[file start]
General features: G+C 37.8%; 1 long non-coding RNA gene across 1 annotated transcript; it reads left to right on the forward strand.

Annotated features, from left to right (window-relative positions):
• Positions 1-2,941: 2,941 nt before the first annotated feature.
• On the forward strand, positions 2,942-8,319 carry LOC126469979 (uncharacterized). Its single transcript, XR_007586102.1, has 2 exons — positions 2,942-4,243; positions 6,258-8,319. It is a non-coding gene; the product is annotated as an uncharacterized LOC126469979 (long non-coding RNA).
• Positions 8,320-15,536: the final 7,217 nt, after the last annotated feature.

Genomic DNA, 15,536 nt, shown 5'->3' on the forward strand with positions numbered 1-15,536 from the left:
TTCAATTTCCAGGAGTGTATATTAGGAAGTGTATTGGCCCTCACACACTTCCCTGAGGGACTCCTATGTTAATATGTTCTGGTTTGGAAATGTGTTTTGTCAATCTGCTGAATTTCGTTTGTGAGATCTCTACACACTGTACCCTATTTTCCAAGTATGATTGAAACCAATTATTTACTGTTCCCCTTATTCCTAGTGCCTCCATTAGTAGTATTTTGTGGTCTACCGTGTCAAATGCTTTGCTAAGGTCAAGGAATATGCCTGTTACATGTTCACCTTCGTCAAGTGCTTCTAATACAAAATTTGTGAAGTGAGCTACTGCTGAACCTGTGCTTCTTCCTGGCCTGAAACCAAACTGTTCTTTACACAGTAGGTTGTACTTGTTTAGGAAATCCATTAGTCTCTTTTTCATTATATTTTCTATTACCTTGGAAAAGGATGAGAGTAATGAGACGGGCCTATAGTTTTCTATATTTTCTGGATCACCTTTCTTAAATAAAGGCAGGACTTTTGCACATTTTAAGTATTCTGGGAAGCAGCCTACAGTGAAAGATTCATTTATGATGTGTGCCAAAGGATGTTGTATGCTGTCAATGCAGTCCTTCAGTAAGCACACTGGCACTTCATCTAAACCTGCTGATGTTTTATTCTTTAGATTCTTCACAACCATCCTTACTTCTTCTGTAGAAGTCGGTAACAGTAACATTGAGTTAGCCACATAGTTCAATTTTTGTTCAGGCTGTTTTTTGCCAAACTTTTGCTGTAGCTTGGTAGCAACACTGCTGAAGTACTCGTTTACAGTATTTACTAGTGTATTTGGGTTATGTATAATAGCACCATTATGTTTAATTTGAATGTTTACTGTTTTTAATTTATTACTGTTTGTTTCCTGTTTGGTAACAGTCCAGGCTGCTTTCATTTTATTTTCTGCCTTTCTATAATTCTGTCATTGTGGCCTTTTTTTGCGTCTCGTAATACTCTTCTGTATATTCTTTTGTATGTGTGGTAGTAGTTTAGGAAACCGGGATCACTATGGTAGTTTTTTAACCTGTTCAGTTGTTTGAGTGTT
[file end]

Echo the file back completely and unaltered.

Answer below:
General features: G+C 37.8%; 1 long non-coding RNA gene across 1 annotated transcript; it reads left to right on the forward strand.

Annotated features, from left to right (window-relative positions):
• Positions 1-2,941: 2,941 nt before the first annotated feature.
• On the forward strand, positions 2,942-8,319 carry LOC126469979 (uncharacterized). Its single transcript, XR_007586102.1, has 2 exons — positions 2,942-4,243; positions 6,258-8,319. It is a non-coding gene; the product is annotated as an uncharacterized LOC126469979 (long non-coding RNA).
• Positions 8,320-15,536: the final 7,217 nt, after the last annotated feature.

Genomic DNA, 15,536 nt, shown 5'->3' on the forward strand with positions numbered 1-15,536 from the left:
TTCAATTTCCAGGAGTGTATATTAGGAAGTGTATTGGCCCTCACACACTTCCCTGAGGGACTCCTATGTTAATATGTTCTGGTTTGGAAATGTGTTTTGTCAATCTGCTGAATTTCGTTTGTGAGATCTCTACACACTGTACCCTATTTTCCAAGTATGATTGAAACCAATTATTTACTGTTCCCCTTATTCCTAGTGCCTCCATTAGTAGTATTTTGTGGTCTACCGTGTCAAATGCTTTGCTAAGGTCAAGGAATATGCCTGTTACATGTTCACCTTCGTCAAGTGCTTCTAATACAAAATTTGTGAAGTGAGCTACTGCTGAACCTGTGCTTCTTCCTGGCCTGAAACCAAACTGTTCTTTACACAGTAGGTTGTACTTGTTTAGGAAATCCATTAGTCTCTTTTTCATTATATTTTCTATTACCTTGGAAAAGGATGAGAGTAATGAGACGGGCCTATAGTTTTCTATATTTTCTGGATCACCTTTCTTAAATAAAGGCAGGACTTTTGCACATTTTAAGTATTCTGGGAAGCAGCCTACAGTGAAAGATTCATTTATGATGTGTGCCAAAGGATGTTGTATGCTGTCAATGCAGTCCTTCAGTAAGCACACTGGCACTTCATCTAAACCTGCTGATGTTTTATTCTTTAGATTCTTCACAACCATCCTTACTTCTTCTGTAGAAGTCGGTAACAGTAACATTGAGTTAGCCACATAGTTCAATTTTTGTTCAGGCTGTTTTTTGCCAAACTTTTGCTGTAGCTTGGTAGCAACACTGCTGAAGTACTCGTTTACAGTATTTACTAGTGTATTTGGGTTATGTATAATAGCACCATTATGTTTAATTTGAATGTTTACTGTTTTTAATTTATTACTGTTTGTTTCCTGTTTGGTAACAGTCCAGGCTGCTTTCATTTTATTTTCTGCCTTTCTATAATTCTGTCATTGTGGCCTTTTTTTGCGTCTCGTAATACTCTTCTGTATATTCTTTTGTATGTGTGGTAGTAGTTTAGGAAACCGGGATCACTATGGTAGTTTTTTAACCTGTTCAGTTGTTTGAGTGTT